Delight in Learning
A Science Practical with a Difference: College Chemists to work with the Brightest Lights on Earth
Chemistry pupils at St Aloysius will get the change to contribute to cutting-edge scientific research in the coming months. Students from the college will be working with Diamond Light Source, a light that works like a giant microscope, harnessing the power of electrons to produce bright light that scientists use to study anything from fossils or jet engines to viruses and vaccines.
This facility at Diamond is truly cutting-edge: scientists from across the UK travel to use the technology to make better drugs, understand the natural world and create futuristic materials. As part of ‘Project M’, an initiative designed to include school students in important research, 14-18 year olds including students from St Aloysius will take part in genuine experiments and publish their results in a scientific, peer-reviewed journal.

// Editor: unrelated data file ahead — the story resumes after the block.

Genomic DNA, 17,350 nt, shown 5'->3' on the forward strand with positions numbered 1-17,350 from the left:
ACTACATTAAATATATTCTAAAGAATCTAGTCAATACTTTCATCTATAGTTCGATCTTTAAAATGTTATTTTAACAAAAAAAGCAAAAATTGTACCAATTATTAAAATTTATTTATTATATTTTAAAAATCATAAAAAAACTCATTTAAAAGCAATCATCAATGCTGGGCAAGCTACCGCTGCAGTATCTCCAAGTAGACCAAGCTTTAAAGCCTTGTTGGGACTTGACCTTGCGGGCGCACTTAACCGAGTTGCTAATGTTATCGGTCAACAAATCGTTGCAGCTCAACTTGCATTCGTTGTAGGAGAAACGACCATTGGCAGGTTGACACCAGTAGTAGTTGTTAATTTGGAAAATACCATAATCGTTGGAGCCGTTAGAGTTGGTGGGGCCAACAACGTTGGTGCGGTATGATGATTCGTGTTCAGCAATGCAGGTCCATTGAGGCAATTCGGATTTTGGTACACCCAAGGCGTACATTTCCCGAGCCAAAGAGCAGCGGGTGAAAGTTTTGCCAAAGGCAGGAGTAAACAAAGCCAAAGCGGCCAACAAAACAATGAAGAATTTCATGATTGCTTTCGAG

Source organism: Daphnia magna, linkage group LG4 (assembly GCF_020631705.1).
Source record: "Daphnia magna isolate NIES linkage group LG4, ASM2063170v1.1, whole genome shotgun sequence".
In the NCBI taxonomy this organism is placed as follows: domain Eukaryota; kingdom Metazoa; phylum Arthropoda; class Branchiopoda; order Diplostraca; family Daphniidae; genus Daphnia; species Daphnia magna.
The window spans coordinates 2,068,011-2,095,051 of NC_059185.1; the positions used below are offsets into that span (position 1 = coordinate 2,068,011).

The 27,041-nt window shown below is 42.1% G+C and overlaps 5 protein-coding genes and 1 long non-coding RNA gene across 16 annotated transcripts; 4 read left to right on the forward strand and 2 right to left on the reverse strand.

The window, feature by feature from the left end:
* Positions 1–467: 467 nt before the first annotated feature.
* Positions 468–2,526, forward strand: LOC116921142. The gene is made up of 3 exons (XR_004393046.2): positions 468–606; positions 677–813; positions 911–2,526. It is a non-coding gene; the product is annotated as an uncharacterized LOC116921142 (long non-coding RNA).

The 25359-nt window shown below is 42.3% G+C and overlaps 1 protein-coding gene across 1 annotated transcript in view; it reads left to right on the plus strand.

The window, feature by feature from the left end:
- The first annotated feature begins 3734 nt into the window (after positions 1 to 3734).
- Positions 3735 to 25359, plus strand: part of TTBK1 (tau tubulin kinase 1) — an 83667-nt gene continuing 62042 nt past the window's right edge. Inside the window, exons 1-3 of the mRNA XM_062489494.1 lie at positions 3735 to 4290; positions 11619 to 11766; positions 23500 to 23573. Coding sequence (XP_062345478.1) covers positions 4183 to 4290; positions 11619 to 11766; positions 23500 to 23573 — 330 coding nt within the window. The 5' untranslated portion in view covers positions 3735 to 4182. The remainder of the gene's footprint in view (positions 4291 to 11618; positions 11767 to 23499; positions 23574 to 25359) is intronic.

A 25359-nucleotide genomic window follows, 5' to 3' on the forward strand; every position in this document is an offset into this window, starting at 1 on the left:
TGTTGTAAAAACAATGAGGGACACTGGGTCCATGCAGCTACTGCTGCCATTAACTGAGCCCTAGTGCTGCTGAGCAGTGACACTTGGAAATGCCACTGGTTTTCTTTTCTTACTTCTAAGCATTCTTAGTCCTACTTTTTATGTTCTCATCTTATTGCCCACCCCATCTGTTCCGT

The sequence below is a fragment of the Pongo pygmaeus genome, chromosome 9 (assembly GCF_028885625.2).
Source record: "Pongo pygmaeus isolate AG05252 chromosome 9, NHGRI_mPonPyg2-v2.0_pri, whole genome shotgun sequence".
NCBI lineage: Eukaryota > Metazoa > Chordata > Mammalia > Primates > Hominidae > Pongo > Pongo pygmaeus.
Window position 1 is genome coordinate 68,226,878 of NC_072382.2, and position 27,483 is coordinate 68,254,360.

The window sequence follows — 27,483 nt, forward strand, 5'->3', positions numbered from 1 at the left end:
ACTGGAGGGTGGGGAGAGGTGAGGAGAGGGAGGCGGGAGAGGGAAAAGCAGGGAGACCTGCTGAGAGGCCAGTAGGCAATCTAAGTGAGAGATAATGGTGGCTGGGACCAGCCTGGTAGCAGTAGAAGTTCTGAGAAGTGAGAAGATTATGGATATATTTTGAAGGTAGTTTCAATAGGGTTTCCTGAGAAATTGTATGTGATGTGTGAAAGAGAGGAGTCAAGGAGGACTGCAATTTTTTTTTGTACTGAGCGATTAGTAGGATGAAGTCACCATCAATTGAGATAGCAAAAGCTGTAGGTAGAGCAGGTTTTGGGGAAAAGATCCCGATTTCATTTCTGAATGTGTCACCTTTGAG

Over the course of this semester, chemists at the college will conduct experiments on calcium carbonate, a common substance found in a variety of items, from limestone and pearls to eggshells and broccoli.
Mr Anderson, Head of Chemistry, commented with enthusiasm on this new initiative. ‘This exciting project will see our pupils work with other schools across the UK to analyse a well-known material, calcium carbonate, using the Diamond facility which cost a mere £260 million’.